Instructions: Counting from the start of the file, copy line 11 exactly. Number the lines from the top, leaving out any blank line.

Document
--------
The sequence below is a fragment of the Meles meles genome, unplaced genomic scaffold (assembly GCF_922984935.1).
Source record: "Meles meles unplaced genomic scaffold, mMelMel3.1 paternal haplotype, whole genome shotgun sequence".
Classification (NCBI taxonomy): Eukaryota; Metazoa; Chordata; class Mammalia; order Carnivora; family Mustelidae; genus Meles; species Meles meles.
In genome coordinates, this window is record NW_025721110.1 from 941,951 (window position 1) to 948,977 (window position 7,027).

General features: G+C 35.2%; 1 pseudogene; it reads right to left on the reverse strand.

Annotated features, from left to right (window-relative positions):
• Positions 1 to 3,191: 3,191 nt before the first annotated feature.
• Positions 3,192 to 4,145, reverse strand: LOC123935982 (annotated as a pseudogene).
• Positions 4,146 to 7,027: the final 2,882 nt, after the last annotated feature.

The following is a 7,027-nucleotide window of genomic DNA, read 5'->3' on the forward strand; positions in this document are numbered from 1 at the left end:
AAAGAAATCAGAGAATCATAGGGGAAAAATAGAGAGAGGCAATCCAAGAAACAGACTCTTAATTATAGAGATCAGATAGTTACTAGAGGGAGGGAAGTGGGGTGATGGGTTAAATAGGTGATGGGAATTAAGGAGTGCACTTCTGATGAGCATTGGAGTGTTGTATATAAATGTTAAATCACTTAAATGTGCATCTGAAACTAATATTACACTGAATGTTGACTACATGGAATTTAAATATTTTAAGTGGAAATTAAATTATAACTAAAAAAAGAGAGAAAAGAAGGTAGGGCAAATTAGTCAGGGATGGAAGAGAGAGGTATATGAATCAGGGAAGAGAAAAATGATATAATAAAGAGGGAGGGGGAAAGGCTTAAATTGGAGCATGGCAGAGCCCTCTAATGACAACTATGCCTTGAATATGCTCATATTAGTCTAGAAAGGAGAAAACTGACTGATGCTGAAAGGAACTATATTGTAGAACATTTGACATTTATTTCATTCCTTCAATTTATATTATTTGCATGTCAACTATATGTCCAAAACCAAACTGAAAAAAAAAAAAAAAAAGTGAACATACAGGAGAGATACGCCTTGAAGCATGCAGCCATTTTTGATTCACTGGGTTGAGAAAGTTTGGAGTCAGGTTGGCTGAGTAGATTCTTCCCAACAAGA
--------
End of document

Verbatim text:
AAAGAAATCAGAGAATCATAGGGGAAAAATAGAGAGAGGCAATCCAAGAAACAGACTCTTAATTATAGAGATCAGATAGTTACTAGAGGGAGGGAAGTGGGGTGATGGGTTAAATAGGTGATGGGAATTAAGGAGTGCACTTCTGATGAGCATTGGAGTGTTGTATATAAATGTTAAATCACTTAAATGTGCATCTGAAACTAATATTACACTGAATGTTGACTACATGGAATTTAAATATTTTAAGTGGAAATTAAATTATAACTAAAAAAAGAGAGAAAAGAAGGTAGGGCAAATTAGTCAGGGATGGAAGAGAGAGGTATATGAATCAGGGAAGAGAAAAATGATATAATAAAGAGGGAGGGGGAAAGGCTTAAATTGGAGCATGGCAGAGCCCTCTAATGACAACTATGCCTTGAATATGCTCATATTAGTCTAGAAAGGAGAAAACTGACTGATGCTGAAAGGAACTATATTGTAGAACATTTGACATTTATTTCATTCCTTCAATTTATATTATTTGCATGTCAACTATATGTCCAAAACCAAACTGAAAAAAAAAAAAAAAAAGTGAACATACAGGAGAGATACGCCTTGAAGCATGCAGCCATTTTTGATTCACTGGGTTGAGAAAGTTTGGAGTCAGGTTGGCTGAGTAGATTCTTCCCAACAAGA